So, the MAPT can be a formidable tool used in both proactive and crisis planning elder law cases. But how does the MAPT intersect with taxation? Let’s take a look at the estate tax, gift tax, and income tax implications of the MAPT.
A practitioner will usually want to design the MAPT so that the assets therein are includable in the Grantor’s estate for estate tax purposes. Because the current estate tax exclusion is at $12,920,000, it is unlikely that many clients will be subject to federal estate tax. However, in including the MAPT assets in the Grantor’s estate for estate tax purposes, a basis adjustment will be achieved. How can a MAPT be designed to ensure a basis adjustment on assets upon the death of Grantor? The Grantor must retain some incident of control over the trust assets that is sufficient enough to pull them back into the estate at the death of the Grantor. This is accomplished through a testamentary limited power of appointment that allows the Grantor to change beneficiaries in a writing that is effective upon the Grantor’s death. For married MAPT Grantors, this is the option to appoint assets to the spouse or descendants, but not to creditors or to the estate.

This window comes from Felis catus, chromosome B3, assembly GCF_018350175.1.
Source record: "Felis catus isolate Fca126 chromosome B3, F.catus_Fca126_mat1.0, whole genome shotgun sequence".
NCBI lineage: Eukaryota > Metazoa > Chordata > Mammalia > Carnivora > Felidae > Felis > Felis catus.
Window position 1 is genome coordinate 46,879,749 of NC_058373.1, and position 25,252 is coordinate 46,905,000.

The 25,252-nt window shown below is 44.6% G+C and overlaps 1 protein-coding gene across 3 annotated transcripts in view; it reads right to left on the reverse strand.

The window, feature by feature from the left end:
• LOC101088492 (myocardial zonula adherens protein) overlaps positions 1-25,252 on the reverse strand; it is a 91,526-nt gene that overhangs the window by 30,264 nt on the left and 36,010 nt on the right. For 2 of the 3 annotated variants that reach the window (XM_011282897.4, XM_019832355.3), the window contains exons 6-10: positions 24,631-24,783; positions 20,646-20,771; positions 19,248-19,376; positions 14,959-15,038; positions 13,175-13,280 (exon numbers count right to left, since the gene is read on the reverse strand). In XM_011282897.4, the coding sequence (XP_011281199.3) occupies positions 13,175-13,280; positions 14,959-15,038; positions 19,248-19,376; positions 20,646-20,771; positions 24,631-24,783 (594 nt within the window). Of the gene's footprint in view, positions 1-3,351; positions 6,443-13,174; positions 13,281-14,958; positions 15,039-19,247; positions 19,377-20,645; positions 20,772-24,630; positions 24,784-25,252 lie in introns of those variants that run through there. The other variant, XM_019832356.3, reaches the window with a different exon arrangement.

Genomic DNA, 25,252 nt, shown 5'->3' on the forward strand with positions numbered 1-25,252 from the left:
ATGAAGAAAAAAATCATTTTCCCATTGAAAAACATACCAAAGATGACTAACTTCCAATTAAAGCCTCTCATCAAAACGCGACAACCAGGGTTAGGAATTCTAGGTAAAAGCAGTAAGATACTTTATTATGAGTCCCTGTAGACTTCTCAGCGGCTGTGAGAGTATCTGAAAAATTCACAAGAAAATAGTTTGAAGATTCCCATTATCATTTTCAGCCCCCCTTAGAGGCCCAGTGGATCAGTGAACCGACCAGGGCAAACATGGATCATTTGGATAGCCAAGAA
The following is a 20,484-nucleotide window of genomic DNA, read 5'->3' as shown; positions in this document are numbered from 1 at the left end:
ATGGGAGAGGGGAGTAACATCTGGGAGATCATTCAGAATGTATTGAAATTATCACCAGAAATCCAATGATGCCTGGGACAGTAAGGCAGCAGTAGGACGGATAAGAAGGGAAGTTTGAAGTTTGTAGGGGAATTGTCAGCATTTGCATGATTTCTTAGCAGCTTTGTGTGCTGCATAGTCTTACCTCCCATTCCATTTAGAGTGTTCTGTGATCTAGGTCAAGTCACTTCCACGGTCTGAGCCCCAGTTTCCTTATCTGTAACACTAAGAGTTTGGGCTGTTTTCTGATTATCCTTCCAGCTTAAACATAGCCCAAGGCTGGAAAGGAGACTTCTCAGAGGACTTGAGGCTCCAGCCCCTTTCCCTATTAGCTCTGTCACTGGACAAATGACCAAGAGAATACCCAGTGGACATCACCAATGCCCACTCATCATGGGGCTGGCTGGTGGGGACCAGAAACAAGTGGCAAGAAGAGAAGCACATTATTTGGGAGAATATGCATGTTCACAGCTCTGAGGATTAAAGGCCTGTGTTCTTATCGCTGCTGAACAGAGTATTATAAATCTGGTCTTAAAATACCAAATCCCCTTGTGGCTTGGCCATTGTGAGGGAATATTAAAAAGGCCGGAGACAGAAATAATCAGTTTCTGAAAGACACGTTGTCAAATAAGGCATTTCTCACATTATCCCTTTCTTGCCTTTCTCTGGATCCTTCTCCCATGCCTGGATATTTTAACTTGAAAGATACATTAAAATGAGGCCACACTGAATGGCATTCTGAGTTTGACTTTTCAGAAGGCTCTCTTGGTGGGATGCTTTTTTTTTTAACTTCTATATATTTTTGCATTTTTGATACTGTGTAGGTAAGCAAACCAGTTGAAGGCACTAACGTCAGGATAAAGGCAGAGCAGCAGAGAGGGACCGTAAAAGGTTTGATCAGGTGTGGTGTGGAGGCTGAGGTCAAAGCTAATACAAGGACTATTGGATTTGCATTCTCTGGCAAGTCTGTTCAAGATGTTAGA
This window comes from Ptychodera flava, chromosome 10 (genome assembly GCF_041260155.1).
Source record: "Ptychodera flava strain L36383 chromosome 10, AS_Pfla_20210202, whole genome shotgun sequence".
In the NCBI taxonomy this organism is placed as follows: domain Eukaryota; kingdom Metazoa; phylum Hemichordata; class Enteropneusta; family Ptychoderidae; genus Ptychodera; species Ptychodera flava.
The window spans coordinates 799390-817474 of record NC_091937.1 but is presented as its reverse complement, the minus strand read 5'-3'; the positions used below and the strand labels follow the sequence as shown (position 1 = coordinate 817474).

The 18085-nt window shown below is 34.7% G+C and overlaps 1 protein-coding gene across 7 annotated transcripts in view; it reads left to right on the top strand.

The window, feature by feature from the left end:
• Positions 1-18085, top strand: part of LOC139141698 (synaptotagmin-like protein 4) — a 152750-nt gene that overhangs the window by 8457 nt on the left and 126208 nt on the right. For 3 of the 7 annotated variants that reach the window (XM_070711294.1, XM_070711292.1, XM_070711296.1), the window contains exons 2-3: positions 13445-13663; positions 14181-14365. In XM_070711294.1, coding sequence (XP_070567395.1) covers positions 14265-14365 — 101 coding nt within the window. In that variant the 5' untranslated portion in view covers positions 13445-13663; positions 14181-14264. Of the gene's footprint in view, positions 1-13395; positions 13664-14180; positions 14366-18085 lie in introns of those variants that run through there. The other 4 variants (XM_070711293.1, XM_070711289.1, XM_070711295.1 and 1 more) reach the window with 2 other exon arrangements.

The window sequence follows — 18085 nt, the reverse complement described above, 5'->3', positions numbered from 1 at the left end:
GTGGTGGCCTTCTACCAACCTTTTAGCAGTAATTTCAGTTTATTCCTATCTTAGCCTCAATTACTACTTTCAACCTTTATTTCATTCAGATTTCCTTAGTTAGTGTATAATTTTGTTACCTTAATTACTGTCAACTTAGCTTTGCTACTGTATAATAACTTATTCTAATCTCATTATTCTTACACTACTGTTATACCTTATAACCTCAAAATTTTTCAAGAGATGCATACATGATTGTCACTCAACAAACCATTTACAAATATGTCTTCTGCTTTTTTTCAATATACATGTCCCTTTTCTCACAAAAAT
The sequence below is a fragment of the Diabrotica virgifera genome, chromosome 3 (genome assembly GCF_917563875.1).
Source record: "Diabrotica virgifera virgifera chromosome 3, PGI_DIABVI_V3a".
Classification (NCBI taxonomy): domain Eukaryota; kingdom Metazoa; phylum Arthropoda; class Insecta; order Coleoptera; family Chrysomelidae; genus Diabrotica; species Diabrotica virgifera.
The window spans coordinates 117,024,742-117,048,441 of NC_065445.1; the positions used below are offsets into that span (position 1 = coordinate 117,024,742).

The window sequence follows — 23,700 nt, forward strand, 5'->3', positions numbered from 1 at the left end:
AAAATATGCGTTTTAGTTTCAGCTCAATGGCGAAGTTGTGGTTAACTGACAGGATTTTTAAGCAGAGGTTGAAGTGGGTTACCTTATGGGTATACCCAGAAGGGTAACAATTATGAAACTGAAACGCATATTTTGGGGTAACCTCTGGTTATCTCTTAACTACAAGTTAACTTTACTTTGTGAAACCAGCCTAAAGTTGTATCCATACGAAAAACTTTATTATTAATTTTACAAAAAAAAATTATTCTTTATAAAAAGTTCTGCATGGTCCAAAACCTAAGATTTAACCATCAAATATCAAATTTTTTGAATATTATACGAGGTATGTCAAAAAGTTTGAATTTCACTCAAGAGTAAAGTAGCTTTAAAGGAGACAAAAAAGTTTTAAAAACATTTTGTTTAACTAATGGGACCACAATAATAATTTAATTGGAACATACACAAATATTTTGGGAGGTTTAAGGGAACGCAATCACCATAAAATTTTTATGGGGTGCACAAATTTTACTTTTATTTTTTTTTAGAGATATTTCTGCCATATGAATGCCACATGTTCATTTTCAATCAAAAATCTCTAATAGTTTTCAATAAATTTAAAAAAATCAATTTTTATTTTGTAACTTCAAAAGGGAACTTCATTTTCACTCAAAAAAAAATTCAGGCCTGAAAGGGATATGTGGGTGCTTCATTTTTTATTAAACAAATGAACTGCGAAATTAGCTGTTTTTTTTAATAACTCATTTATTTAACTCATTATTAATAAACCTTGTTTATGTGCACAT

Trust assets in an individual MAPT where the Grantor retains a power of appointment receive a step up in basis at the death of the Grantor. In a joint MAPT when each spouse retains a power of appointment, there is a step up on half of the property at the first spouse’s death, and a step up on the remaining half at the second spouse’s death. There is an example of how this works in the Trust Summary and Funding Letter in Elder Docx. This letter is a powerful resource for both clients and practitioners.